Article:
Project book update…oh who the hell knows anymore

Book what book?

So it’s been a while. And when I sat down to write this update that’s not an update I thought I wouldn’t have anything to say because I haven’t been working on the book. But while I haven’t been comitting words to a page, I guess there is still work that’s been done. Even if it is mostly the ‘waving pages around in rage’ variety.

Firstly, yes the book has mostly been on pause. This is mostly because for the last 6-8 weeks my life has been consumed with getting a first draft of a play to the page (and juggling temp job, and life). In April it came down to making a decision about which to work on. And the play won simply because timelines of me getting it to the page, impact more people than myself. I could have negotiated an extension, but the knock on effect there is wider than myself, and the book quite frankly isn’t. So for the past 8 weeks I’ve been consumed by that. Anyone interested in that ‘journey’ can read about it here. And so project Angels book has (sort of) been on hiatus. To the extent last week I negotiated an extension to the first draft deadline.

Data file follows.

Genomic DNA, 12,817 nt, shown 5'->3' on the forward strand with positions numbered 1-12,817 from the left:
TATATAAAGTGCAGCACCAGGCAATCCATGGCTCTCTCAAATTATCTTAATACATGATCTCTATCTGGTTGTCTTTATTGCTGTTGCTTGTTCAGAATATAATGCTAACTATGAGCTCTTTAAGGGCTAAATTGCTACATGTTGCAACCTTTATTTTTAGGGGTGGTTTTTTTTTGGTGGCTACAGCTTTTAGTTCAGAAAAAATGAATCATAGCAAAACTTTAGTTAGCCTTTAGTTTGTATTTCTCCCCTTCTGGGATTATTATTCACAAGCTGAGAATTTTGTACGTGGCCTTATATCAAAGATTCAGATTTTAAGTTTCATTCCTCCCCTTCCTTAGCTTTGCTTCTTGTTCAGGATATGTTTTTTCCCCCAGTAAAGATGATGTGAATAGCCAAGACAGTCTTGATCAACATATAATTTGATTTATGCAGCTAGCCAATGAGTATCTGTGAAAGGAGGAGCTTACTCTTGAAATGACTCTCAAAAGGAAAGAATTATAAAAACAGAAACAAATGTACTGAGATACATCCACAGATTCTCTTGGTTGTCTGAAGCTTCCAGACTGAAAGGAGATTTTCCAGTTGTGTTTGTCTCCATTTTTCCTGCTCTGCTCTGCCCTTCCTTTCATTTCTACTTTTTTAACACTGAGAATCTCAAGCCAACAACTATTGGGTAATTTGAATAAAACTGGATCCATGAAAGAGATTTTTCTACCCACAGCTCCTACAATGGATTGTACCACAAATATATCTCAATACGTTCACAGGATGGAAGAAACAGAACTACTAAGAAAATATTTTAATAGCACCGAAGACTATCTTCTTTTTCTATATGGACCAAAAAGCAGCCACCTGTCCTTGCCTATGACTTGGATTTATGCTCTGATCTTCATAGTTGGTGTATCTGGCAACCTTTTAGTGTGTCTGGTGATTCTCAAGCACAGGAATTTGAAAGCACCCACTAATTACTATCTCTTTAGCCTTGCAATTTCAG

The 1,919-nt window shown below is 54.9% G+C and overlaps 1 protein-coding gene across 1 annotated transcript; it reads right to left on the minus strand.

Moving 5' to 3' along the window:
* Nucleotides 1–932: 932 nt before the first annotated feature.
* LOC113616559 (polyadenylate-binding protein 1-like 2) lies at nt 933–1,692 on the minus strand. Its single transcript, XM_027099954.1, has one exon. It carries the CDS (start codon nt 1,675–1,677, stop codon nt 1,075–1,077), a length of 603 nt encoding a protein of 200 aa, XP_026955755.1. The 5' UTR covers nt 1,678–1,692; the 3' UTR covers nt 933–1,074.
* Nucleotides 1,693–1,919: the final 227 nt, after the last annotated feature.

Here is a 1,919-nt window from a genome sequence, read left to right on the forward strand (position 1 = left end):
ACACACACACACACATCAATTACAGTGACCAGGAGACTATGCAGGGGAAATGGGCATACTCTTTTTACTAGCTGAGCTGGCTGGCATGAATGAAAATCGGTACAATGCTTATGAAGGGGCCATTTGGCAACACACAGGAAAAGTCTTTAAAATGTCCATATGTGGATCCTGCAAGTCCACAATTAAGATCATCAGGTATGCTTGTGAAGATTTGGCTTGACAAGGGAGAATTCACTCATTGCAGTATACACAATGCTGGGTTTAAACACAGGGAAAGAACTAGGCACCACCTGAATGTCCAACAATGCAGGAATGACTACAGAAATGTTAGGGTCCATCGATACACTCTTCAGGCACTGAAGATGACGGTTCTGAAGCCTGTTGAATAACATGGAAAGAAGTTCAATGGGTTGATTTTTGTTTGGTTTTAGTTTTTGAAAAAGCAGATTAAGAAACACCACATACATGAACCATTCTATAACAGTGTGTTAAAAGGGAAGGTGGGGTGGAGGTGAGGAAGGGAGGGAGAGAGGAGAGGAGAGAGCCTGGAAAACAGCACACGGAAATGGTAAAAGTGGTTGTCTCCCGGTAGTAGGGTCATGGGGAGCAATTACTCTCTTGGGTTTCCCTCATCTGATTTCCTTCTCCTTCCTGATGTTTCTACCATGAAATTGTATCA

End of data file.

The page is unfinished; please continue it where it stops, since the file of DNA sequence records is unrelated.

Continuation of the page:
And that for a moment felt like both failure and relief. I’d known for some time that I wouldn’t be able to deliver on my original deadline. As things crept ever closer I increasingly worried that I’d get it taken away from me. No matter that I rationally know that most people end up extending such deadlines, the anxiety ridden part of my brain couldn’t help but worry I’d have it taken away. And I’d feel guilty about writing the play. And tell myself I should be focusing on the sensible ‘grown up’ thing of the book (I didn’t say my brain was rational here). But then worry I’d be losing the chance at the play if I pushed back that deadline etc etc. Oh and in-between all this I go and work as a receptionist and get shouted at a lot. It’s super fun.

Ultimately it was all fine. The publisher is perfectly understanding and we’re now working to a much more realistic deadline. But there’s something in doing this independently, in juggling a temp job, allegedly job hunting, and a number of other projects that increases the stress of this exponentially.